Massachusetts Daily Collegian

Energy drinks may pose potential dangers

By Brian Canova

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The popularity of energy drinks such as Monster or Red Bull has grown extensively on college campuses and among younger people over the past decade; walk through the library and you will see green Monster M’s peppering the desks and tables, beacons of frantic studiers hammering away at their keyboards long into the night. However, new research is now revealing that these beverages that are high in caffeine, sugar, and other chemicals may be creating dangerous chemical interactions which could pose potential dangers to the average consumer.

Late Monday afternoon students could be seen walking through Southwest with fistfuls of promotional Monster energy drinks, distributed by UMass student and Monster representative Joanna Papanicolaou, who offers samples of Monster at various places around campus including sporting events, concerts, and parties.

Papanicolaou attributed Monster’s success to its convenience. “It is something that is so much more easily accessible for a quick on the go thing to grab out of the fridge, without slowing down a person’s busy schedule by running to the convenience store or other coffee shops,” said Papanicolaou.

Compared with an average cup of coffee, which contains anywhere between 50 and 100 mg of caffeine, popular energy drinks exceed 200 mg and in some cases reach levels as high as 500 mg. In addition, these drinks contain on average 14 teaspoons of sugar, or a quarter of a cup per can. Caffeine, a chemical stimulant which acts on the cardiovascular system to increase heart rate, heart contractility, and blood pressure, may be dangerous when combined with high doses of sugar and other chemicals such as guarana which are found in energy beverages, according to findings published in the Mayo Clinic Proceedings, a review of all available English language research on energy beverages.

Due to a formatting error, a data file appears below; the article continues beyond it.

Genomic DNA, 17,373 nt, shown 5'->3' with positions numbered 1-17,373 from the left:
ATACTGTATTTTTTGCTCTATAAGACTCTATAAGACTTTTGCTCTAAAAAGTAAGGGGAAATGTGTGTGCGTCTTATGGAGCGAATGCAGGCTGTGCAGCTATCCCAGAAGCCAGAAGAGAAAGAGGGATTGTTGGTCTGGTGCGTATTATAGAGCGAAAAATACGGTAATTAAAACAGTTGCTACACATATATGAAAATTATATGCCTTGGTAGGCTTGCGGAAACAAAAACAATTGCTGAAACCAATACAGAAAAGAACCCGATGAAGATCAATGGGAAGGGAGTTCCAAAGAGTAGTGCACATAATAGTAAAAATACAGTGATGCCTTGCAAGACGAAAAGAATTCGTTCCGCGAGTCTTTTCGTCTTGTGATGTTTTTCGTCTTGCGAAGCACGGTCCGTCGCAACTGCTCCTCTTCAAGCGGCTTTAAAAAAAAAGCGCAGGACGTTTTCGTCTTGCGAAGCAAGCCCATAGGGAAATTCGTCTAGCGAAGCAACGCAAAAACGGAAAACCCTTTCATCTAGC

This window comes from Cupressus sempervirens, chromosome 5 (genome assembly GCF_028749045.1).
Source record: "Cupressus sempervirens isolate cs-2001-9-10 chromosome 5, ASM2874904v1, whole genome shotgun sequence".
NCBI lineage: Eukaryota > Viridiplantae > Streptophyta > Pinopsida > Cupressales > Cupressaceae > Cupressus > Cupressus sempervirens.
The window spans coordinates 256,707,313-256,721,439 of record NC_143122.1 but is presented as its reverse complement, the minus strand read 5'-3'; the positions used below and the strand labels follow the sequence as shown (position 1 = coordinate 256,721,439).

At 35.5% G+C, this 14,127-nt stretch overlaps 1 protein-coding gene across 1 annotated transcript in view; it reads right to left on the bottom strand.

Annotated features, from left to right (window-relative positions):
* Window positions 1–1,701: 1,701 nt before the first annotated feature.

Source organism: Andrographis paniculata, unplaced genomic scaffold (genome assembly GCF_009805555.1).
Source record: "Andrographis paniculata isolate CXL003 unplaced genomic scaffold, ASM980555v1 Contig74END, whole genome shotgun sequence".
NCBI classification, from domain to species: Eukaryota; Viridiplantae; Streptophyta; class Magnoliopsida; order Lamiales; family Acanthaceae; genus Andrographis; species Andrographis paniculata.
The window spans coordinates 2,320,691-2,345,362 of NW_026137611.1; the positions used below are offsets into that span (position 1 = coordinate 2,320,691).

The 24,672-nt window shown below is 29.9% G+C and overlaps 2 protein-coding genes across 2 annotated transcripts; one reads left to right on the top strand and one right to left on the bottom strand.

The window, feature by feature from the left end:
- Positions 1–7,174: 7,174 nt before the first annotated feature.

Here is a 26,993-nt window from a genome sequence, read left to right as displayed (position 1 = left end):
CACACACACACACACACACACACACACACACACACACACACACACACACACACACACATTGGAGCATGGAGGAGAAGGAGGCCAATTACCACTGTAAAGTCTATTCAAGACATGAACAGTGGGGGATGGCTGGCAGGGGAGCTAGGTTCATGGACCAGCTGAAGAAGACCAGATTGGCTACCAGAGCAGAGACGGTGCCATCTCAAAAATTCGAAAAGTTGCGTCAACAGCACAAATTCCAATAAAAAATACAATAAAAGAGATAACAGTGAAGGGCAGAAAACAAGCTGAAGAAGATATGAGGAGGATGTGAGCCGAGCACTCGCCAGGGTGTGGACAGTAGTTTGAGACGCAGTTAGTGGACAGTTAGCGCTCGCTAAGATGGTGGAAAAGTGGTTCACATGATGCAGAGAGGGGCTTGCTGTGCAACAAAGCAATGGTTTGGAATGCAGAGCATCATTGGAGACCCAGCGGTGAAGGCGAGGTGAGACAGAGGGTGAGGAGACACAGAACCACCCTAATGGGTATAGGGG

While sugar and caffeine each increase blood pressure, it’s yet to be seen whether their effect is additive, said Dr. Sarah Witkowski, an assistant professor of kinesiology who specializes in cardiovascular physiology at the University of Massachusetts. If a person with blood pressure measuring 120/80 consumed an energy drink their blood pressure could increase to prehypertensive levels of 130/90. If a similar increase were to be measured from one year to the next in a patient’s annual checkup, it would demonstrate a need for an immediate change in lifestyle, said Witkowski.

The FDA limits caffeine in cola-like drinks to 0.02 percent or 71 mg per 12-oz serving, according to an article in the Journal of the American Medical Association (JAMA). Energy beverages, which are labeled by the manufacturer as dietary supplements, are not subject to the same regulations covering conventional food products and over the counter drugs. According to the Dietary Supplement Health and Education Act of 1994 the FDA is not responsible for ensuring that a dietary supplement is safe before it is marketed.

Since Red Bull was introduced to the United States in 1997, the country has rapidly become the world’s largest consumer of energy drinks – and with no end in sight, as overall energy drink sales continue to increase at a rate of 35 percent per year, according to the Mayo review. In 2010 Red Bull’s revenue rocketed 15.8 percent to $5.12 billion globally, selling 4.2 billion cans of the popular drink.

This surge in the popularity of energy drinks has been echoed on campus. Sophomore Allison Hope, who sells snacks and refreshments at the Procrastination Station in W.E.B. Dubois Library said students will buy up to four at a time at night or during finals week, staying at the library for days at a time without sleep. Hope said that despite warnings on the back of the can to limit consumption to no more than three a day, nothing can actually be done to control this.